In which his hand sticks out of the frame?
Yes!
Why is that?
Hals is using a form of trompe l'oeil painting (to fool the eye). First used by classical Roman painters, it was taken up by Renaissance painters in the 15th century. Usually, this effect was used when part of the subject of the painting extended beyond the frame as you see here. It catches the eye of the viewer and is a moment of illusion. Is it real or part of the painting? Trompe l’oeil often shows off the artist’s skill as this form of convincing illusionism is hard to achieve.  It also brings several layers of meaning to the painting, drawing attention both to the subject of the painting (the man in black) and the the object of his affection (the miniature portrait he extends), perhaps that of his wife or fiancee.  Frans Hals uses it as a device in many of his paintings, so be on the lookout for it when you see his works in other museums!
Oh, cool!
Yes, it's fun to pick up on! If you enjoy the Dutch Golden Age painters I would suggest a visit to The Met at some point. They have a few rooms dedicated to them and the works are absolutely amazing.
I will! Thanks!
Any egg tempera paintings? 
Oh, let me look into that! Are you an artist? I have found that artists are often interested in materials.
Sort of! I just came from the library and saw some really amazing egg tempera paintings.
Many of the religious paintings in the Beaux-Arts Court, where you are, were painted with tempera. In the Renaissance-era, tempera was mixed with egg and that material practice has been used actually since ancient Egypt through the Renaissance until it was eventually replaced with oil paints.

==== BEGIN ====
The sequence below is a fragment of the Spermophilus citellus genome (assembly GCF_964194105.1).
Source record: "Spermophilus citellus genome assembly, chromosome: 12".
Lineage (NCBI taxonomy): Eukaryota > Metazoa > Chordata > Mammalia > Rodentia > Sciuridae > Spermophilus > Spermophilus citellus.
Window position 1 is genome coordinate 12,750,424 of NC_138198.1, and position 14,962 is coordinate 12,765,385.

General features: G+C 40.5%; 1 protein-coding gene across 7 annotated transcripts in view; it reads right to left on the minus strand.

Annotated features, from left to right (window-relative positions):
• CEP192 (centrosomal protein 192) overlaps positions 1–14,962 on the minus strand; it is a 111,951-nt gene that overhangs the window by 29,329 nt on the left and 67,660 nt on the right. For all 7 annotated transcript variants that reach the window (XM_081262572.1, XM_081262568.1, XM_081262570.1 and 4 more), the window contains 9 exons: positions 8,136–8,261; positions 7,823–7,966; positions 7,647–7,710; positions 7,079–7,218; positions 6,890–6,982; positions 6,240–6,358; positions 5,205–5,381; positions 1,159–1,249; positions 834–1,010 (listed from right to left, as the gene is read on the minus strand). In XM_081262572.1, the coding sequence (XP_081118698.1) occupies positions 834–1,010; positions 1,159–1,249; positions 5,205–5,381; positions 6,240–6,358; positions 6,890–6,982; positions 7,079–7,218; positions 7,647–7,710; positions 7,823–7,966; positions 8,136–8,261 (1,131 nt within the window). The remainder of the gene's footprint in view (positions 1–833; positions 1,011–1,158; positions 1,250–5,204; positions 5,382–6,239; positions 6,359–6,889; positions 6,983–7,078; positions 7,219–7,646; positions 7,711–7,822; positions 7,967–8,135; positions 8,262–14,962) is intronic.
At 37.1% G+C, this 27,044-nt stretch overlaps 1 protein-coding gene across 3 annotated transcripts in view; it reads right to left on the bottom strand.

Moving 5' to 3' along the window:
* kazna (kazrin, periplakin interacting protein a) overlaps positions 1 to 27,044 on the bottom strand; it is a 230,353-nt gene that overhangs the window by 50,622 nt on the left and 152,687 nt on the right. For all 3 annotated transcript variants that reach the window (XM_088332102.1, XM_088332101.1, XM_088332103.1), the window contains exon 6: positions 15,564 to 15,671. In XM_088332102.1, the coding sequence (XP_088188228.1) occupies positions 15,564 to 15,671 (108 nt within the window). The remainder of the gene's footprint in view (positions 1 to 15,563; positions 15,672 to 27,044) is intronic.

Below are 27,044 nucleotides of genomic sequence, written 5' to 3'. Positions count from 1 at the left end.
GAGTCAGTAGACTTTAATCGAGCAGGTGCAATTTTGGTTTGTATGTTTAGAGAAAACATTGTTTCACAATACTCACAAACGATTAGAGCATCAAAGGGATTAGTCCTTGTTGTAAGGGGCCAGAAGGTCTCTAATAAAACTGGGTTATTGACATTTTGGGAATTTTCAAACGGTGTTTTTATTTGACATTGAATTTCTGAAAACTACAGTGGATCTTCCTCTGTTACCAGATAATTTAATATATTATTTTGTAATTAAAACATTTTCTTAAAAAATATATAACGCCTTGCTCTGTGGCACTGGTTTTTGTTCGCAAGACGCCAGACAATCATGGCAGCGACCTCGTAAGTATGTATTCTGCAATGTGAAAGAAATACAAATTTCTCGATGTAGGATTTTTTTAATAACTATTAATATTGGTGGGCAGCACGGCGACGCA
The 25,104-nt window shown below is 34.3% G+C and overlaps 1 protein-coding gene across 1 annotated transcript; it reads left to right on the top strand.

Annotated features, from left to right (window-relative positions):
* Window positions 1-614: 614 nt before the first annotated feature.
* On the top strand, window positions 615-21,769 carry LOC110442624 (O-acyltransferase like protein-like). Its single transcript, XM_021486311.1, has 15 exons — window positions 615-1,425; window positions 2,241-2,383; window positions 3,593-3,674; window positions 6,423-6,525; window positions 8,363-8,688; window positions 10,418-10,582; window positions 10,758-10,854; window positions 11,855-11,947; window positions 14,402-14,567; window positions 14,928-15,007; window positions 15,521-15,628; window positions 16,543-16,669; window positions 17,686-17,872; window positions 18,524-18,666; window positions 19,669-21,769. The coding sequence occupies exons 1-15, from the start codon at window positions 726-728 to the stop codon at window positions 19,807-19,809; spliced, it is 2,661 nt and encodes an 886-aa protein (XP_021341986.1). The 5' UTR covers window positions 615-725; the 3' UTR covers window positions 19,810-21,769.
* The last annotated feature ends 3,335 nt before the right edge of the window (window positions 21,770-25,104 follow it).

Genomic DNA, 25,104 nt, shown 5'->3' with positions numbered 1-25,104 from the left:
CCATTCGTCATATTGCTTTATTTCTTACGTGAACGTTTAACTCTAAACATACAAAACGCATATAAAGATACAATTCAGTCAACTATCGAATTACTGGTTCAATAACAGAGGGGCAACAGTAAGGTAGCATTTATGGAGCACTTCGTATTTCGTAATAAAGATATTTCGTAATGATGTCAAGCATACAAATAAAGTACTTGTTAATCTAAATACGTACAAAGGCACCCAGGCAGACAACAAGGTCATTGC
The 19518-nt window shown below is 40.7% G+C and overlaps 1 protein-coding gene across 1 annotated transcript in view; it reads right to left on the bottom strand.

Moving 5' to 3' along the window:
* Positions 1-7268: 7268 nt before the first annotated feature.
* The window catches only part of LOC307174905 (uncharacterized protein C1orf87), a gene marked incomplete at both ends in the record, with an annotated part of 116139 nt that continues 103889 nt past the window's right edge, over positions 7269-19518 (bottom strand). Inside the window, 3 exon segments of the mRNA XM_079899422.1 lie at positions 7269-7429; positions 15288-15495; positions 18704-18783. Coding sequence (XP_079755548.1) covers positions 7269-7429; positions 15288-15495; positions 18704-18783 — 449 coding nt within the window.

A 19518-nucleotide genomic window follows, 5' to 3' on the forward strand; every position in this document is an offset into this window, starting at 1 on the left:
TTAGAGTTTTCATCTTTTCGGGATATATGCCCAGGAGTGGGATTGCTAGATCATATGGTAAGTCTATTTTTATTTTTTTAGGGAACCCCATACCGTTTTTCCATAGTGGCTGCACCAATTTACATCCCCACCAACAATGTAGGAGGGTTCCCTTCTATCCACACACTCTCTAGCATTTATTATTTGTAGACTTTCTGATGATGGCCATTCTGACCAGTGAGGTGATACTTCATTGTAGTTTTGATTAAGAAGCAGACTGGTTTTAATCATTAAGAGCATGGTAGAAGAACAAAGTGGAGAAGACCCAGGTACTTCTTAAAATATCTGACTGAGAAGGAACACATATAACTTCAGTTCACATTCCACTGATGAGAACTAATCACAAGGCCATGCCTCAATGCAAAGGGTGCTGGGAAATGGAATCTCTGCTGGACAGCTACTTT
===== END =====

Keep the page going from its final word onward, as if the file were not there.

Oh! Awesome! Why was it replaced?
Mainly because the effects that can be achieved with oil paints are much greater than with tempera. Artists could achieve more color, depth and contrasts with oil. Oil takes much longer to dry allowing the artist to continually make changes and add layers of color.  The surface is often brighter.
What is this handle for? 
I'm so glad you saw that, no one ever notices that handle and it's so cool! The maker of this bed, John Henry Belter, was an German-American craftsmen and created 4 different pieces of patented furniture, this bed is one. The patent for this bed, dated August 19, 1856, boasts that it can be disassembled easily in case of fire and that its construction eliminates the intricate joints and recesses around the individual parts of ordinary bedsteads, areas "notorious as hiding places for bugs." That handle helps the person disassemble it!
Oh! Wow! Haha, you'd just pull it?
Pretty cool, right? There are other versions of patented furniture on view on the 5th floor in the Luce Center, if you want to see more. The patent states that it is made in two pieces, my guess is that the handle we see would detach those pieces from each other.
Oh! I wonder if it was a bother though.
I'm sure it was, if you ever had to actually take it apart. I often find early patents somewhat funny. We have a chair in the collection that transforms into a step-stool by pushing a lever. However, it doesn't look as simple as the paper patent makes it seem. I think these were just very early solutions to problems but they were definitely revolutionary in their time!
What are the red things in the glasses?
They are faux-cranberries. That set of glasses were for jellies or other sweets. This dining hall is set up as if an afternoon "rout" were taking place. A rout was an afternoon party where liquor would be served, you can see a punch bowl to the right.
Fancy! I do, it's a huge punch bowl!